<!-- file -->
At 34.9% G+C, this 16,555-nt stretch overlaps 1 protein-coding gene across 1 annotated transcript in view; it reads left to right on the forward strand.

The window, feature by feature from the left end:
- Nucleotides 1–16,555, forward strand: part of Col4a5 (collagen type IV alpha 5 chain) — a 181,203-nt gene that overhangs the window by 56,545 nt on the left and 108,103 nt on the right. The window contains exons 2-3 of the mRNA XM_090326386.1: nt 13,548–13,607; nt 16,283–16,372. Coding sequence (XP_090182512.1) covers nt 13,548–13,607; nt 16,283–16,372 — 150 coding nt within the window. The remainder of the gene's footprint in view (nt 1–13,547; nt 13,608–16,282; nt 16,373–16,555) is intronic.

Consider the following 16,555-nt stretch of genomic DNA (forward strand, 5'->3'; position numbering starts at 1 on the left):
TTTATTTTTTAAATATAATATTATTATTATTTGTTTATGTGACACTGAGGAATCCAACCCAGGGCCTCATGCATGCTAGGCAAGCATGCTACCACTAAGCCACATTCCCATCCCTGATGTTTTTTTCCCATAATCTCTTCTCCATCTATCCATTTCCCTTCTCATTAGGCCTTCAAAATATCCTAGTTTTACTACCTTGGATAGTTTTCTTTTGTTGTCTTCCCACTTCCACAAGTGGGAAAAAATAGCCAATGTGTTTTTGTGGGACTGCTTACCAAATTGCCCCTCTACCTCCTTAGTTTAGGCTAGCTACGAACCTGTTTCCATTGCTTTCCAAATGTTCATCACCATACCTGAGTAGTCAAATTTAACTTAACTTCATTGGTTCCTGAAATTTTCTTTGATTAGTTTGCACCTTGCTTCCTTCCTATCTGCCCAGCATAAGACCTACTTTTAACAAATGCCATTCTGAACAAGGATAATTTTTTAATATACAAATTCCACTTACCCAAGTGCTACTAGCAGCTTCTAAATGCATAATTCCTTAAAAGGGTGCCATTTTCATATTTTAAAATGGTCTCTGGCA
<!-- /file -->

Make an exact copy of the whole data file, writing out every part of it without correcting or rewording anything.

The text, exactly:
At 34.9% G+C, this 16,555-nt stretch overlaps 1 protein-coding gene across 1 annotated transcript in view; it reads left to right on the forward strand.

The window, feature by feature from the left end:
- Nucleotides 1–16,555, forward strand: part of Col4a5 (collagen type IV alpha 5 chain) — a 181,203-nt gene that overhangs the window by 56,545 nt on the left and 108,103 nt on the right. The window contains exons 2-3 of the mRNA XM_090326386.1: nt 13,548–13,607; nt 16,283–16,372. Coding sequence (XP_090182512.1) covers nt 13,548–13,607; nt 16,283–16,372 — 150 coding nt within the window. The remainder of the gene's footprint in view (nt 1–13,547; nt 13,608–16,282; nt 16,373–16,555) is intronic.

Consider the following 16,555-nt stretch of genomic DNA (forward strand, 5'->3'; position numbering starts at 1 on the left):
TTTATTTTTTAAATATAATATTATTATTATTTGTTTATGTGACACTGAGGAATCCAACCCAGGGCCTCATGCATGCTAGGCAAGCATGCTACCACTAAGCCACATTCCCATCCCTGATGTTTTTTTCCCATAATCTCTTCTCCATCTATCCATTTCCCTTCTCATTAGGCCTTCAAAATATCCTAGTTTTACTACCTTGGATAGTTTTCTTTTGTTGTCTTCCCACTTCCACAAGTGGGAAAAAATAGCCAATGTGTTTTTGTGGGACTGCTTACCAAATTGCCCCTCTACCTCCTTAGTTTAGGCTAGCTACGAACCTGTTTCCATTGCTTTCCAAATGTTCATCACCATACCTGAGTAGTCAAATTTAACTTAACTTCATTGGTTCCTGAAATTTTCTTTGATTAGTTTGCACCTTGCTTCCTTCCTATCTGCCCAGCATAAGACCTACTTTTAACAAATGCCATTCTGAACAAGGATAATTTTTTAATATACAAATTCCACTTACCCAAGTGCTACTAGCAGCTTCTAAATGCATAATTCCTTAAAAGGGTGCCATTTTCATATTTTAAAATGGTCTCTGGCA